Why HR has become THE critical issue in a smaller practice

There has been a reoccurring theme running through a number of meetings we have attended in recent and months.

Practices are encountering difficulties in managing, developing, recruiting and retaining employees and also in providing a good working environment for their employees. Those we’ve been dealing with range in fees from an average £500k through to £2m.

The crux of the problem is that accounting firms of this size do not have a dedicated HR individual in place. On occasion, they choose to engage HR consultants to sort out employment problems. The ongoing day-to-day HR role of appraisals, performance evaluation, setting of remuneration, performance development etc is therefore not available.  

'Unfocused and cavalier'

We have also found practices are somewhat cavalier in terms of their recruitment policies.

Although they might be quite happy paying £20k to £30k to a recruitment agency, they are not necessarily using this relationship to best effect.

No clear and detailed role profile is given, no inclusive recruitment process agreed and, in a few cases, references not are not taken at all. For the smaller practice it is a matter of time, skillset and gut feel that replaces a truly focussed recruitment and candidate evaluation - which ultimately would save time and optimise performance. 

In some of our appraisals, where we are engaged to review senior manager level attitudes, challenges and aspirations with senior members of the partner group, we often find that the roles of individuals are unclear. Indeed, the delegated responsibilities are differently understood by the managers themselves and partners who are delegating.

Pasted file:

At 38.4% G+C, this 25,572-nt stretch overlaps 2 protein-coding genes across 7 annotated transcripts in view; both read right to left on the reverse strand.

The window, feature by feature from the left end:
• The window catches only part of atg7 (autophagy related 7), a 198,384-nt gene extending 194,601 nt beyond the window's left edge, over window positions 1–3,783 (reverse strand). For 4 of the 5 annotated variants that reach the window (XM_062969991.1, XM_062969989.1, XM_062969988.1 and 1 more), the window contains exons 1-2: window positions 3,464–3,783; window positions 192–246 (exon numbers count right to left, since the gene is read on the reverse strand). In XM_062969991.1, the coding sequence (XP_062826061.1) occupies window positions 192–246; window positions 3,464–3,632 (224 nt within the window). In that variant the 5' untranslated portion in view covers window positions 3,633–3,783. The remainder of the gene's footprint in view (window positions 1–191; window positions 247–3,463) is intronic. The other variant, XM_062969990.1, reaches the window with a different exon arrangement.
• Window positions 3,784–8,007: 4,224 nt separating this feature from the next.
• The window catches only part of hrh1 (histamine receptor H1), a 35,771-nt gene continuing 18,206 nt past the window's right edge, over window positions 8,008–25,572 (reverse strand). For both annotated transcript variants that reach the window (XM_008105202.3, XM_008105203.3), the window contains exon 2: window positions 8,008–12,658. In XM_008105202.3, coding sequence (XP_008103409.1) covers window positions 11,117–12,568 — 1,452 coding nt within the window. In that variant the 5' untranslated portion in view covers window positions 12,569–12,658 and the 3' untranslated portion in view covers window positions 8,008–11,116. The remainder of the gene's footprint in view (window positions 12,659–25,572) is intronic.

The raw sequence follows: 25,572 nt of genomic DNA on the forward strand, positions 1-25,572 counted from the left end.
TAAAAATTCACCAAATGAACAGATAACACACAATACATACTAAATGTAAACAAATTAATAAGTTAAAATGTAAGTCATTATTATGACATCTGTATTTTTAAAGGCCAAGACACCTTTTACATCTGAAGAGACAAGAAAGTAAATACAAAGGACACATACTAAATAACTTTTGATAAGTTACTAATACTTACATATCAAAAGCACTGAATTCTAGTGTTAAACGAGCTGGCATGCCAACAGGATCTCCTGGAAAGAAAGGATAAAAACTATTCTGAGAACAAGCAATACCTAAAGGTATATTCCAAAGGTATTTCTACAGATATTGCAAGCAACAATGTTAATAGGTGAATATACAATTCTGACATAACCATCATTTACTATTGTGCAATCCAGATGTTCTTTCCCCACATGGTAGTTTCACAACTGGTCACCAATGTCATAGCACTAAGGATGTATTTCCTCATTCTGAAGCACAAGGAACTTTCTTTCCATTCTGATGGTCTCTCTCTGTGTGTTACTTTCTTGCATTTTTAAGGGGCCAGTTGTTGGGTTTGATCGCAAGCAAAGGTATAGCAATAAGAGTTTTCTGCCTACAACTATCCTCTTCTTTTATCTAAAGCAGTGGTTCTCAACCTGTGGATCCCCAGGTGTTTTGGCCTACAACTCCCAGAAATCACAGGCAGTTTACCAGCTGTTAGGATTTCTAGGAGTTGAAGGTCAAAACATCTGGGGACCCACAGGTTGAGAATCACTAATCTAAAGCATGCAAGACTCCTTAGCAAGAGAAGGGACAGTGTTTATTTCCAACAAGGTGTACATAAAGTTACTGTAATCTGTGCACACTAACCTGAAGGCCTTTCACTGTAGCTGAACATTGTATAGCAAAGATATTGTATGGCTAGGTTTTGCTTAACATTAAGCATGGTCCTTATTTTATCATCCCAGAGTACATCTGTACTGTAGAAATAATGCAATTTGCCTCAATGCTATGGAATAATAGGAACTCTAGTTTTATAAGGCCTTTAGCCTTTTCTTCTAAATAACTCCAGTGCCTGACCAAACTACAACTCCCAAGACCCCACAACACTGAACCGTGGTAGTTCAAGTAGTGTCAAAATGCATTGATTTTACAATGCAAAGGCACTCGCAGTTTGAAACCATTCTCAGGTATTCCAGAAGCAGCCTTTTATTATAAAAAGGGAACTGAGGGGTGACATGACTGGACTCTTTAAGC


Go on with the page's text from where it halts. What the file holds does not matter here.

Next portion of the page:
The clarity of the role and responsibilities, which is found in most corporate businesses, is sometimes managed on a somewhat amateur basis, leading to significant management time being invested in resolving situations which should never arise.

At one end of the scale the critical indicators are met, including employee performance, enthusiasm and passion - which can be exciting, driven and rewarding for all parties. Or, you see a very loose relationship with some insecurity and little performance appraisal leading to, at best, a ‘just enough’ performance. No satisfaction is given to the employee or indeed their skillsets are not used to the maximum effect.

MTD forcing role 'rethink'

Making Tax Digital (MTD) is bringing us increasingly to the assessment of individuals. We see MTD as a catalyst for reassessing individuals’ roles and indeed dictating future employment profiles for new employees. Processes and staffing will have to be readdressed and in our view, this is not a situation that is going to sit naturally and easily with most practices. 

We have observed in bringing change to practices of this size, that many have wasted money with recruiters and seen their profit line underperform as a result of poor employee performance.   

In this age, employees do expect more. If they are well experienced, ambitious and results driven they see their current employment as just part of their overall career.

A career based heavily on ‘lifestyle’ or ‘commercial results’ still needs to generate a high satisfaction level and improved chance of promotion/role growth down the line.

Managing talent within a practice means giving the employee every opportunity to engage and further themselves, achieve and celebrate success.

The issue is an interesting add-on to the challenges facing accounting practices over the next few years.

Keith Underwood is a director at practice advisers Foulger Underwood

This is an edited and abridged version of an article that originally appeared in Accountancy Live

Click here to sign up to our news and updates